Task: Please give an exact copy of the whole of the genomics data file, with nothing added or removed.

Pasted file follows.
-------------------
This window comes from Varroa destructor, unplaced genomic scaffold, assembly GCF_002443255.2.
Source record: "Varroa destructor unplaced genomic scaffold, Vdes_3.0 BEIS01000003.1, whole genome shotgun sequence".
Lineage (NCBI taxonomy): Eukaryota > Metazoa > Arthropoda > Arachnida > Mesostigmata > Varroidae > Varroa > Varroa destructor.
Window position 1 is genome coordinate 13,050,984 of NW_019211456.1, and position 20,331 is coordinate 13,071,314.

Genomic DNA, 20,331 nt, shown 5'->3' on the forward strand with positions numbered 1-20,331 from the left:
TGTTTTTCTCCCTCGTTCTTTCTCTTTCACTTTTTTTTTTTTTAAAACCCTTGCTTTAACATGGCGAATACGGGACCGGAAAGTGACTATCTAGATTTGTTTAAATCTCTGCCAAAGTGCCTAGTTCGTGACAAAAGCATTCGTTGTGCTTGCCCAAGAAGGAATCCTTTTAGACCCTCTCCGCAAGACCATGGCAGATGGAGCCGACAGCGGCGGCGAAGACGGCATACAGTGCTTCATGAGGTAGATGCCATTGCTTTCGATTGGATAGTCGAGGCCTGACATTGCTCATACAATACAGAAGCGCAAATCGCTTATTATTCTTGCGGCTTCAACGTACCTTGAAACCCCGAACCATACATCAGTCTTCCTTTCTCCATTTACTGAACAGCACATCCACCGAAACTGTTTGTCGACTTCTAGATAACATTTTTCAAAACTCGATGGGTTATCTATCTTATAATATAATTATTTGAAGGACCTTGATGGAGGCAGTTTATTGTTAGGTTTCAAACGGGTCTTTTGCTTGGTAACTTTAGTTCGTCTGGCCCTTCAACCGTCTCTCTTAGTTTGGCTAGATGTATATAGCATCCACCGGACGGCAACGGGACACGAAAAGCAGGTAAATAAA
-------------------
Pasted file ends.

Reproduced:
This window comes from Varroa destructor, unplaced genomic scaffold, assembly GCF_002443255.2.
Source record: "Varroa destructor unplaced genomic scaffold, Vdes_3.0 BEIS01000003.1, whole genome shotgun sequence".
Lineage (NCBI taxonomy): Eukaryota > Metazoa > Arthropoda > Arachnida > Mesostigmata > Varroidae > Varroa > Varroa destructor.
Window position 1 is genome coordinate 13,050,984 of NW_019211456.1, and position 20,331 is coordinate 13,071,314.

Genomic DNA, 20,331 nt, shown 5'->3' on the forward strand with positions numbered 1-20,331 from the left:
TGTTTTTCTCCCTCGTTCTTTCTCTTTCACTTTTTTTTTTTTTAAAACCCTTGCTTTAACATGGCGAATACGGGACCGGAAAGTGACTATCTAGATTTGTTTAAATCTCTGCCAAAGTGCCTAGTTCGTGACAAAAGCATTCGTTGTGCTTGCCCAAGAAGGAATCCTTTTAGACCCTCTCCGCAAGACCATGGCAGATGGAGCCGACAGCGGCGGCGAAGACGGCATACAGTGCTTCATGAGGTAGATGCCATTGCTTTCGATTGGATAGTCGAGGCCTGACATTGCTCATACAATACAGAAGCGCAAATCGCTTATTATTCTTGCGGCTTCAACGTACCTTGAAACCCCGAACCATACATCAGTCTTCCTTTCTCCATTTACTGAACAGCACATCCACCGAAACTGTTTGTCGACTTCTAGATAACATTTTTCAAAACTCGATGGGTTATCTATCTTATAATATAATTATTTGAAGGACCTTGATGGAGGCAGTTTATTGTTAGGTTTCAAACGGGTCTTTTGCTTGGTAACTTTAGTTCGTCTGGCCCTTCAACCGTCTCTCTTAGTTTGGCTAGATGTATATAGCATCCACCGGACGGCAACGGGACACGAAAAGCAGGTAAATAAA